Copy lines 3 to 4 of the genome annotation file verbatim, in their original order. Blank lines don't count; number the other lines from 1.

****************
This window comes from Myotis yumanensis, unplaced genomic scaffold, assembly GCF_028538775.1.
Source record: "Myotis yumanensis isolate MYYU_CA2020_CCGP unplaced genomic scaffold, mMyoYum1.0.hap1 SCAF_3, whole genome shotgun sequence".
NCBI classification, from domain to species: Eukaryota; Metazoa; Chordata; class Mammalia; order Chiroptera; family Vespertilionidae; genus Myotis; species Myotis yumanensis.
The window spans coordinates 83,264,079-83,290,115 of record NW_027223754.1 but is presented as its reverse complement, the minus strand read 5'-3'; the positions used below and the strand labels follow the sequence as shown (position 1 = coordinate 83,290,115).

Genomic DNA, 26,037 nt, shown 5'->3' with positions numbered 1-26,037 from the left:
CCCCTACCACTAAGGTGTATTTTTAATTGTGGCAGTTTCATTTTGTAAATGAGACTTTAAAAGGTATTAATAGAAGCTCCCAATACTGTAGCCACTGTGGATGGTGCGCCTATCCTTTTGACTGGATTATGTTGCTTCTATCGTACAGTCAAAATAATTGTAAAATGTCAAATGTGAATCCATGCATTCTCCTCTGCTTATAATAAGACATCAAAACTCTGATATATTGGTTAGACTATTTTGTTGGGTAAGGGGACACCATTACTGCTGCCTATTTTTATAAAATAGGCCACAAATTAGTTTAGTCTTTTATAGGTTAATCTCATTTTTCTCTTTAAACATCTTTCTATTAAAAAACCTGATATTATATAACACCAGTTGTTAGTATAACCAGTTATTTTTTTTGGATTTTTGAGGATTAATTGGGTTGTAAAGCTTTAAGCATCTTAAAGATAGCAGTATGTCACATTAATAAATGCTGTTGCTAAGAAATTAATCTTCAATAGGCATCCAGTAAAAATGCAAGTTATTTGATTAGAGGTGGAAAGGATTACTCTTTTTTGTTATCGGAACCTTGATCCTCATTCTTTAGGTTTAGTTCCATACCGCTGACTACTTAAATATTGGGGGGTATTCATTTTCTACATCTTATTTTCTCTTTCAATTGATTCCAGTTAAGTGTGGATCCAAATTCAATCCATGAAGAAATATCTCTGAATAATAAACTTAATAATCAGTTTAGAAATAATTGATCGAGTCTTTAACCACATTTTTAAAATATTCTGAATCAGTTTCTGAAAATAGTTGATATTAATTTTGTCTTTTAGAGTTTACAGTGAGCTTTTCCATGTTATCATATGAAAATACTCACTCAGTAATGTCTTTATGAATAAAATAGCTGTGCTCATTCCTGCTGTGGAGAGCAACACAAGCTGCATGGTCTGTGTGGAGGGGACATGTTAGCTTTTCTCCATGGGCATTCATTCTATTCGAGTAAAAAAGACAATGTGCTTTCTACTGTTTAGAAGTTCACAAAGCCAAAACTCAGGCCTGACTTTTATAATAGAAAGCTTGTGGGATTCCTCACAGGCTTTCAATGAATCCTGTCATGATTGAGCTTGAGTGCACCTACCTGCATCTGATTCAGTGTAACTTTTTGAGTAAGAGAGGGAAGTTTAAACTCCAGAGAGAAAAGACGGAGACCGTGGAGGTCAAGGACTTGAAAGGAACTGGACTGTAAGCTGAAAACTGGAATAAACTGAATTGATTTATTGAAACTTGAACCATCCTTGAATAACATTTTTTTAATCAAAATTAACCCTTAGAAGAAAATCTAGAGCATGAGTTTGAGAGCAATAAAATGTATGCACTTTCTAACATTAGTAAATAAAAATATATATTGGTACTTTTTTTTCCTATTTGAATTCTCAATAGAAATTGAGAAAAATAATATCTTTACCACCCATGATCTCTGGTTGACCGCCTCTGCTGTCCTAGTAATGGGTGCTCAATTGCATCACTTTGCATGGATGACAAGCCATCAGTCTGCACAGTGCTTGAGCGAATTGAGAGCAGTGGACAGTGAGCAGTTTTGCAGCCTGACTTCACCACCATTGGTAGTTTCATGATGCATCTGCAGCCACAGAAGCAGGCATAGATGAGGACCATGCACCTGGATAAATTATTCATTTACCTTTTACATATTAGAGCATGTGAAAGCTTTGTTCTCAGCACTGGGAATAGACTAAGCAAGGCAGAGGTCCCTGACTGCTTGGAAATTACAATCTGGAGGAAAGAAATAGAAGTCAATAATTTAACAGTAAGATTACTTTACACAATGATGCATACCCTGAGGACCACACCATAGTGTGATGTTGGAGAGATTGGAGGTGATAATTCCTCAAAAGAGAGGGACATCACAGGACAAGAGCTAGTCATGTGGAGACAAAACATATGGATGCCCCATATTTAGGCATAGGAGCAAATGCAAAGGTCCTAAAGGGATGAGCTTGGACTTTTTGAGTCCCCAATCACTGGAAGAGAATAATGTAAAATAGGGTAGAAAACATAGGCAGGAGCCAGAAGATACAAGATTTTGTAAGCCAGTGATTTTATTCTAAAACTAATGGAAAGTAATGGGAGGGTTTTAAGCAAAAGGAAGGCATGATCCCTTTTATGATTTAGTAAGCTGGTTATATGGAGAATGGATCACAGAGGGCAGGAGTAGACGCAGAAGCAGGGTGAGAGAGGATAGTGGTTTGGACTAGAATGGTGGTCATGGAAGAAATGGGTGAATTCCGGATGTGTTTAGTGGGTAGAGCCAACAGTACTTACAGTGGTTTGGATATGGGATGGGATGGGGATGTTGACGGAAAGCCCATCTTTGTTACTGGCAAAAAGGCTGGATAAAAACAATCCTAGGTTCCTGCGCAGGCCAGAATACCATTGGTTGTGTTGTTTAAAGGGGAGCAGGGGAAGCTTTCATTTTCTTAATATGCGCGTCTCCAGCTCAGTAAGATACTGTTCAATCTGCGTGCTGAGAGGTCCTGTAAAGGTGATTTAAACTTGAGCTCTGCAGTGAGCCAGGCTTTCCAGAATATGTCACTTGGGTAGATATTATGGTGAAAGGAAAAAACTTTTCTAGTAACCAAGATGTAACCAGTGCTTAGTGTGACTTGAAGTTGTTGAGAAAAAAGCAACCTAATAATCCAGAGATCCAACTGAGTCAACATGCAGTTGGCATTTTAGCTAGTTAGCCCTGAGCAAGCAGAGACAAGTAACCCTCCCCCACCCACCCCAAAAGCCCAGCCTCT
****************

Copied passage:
NCBI classification, from domain to species: Eukaryota; Metazoa; Chordata; class Mammalia; order Chiroptera; family Vespertilionidae; genus Myotis; species Myotis yumanensis.
The window spans coordinates 83,264,079-83,290,115 of record NW_027223754.1 but is presented as its reverse complement, the minus strand read 5'-3'; the positions used below and the strand labels follow the sequence as shown (position 1 = coordinate 83,290,115).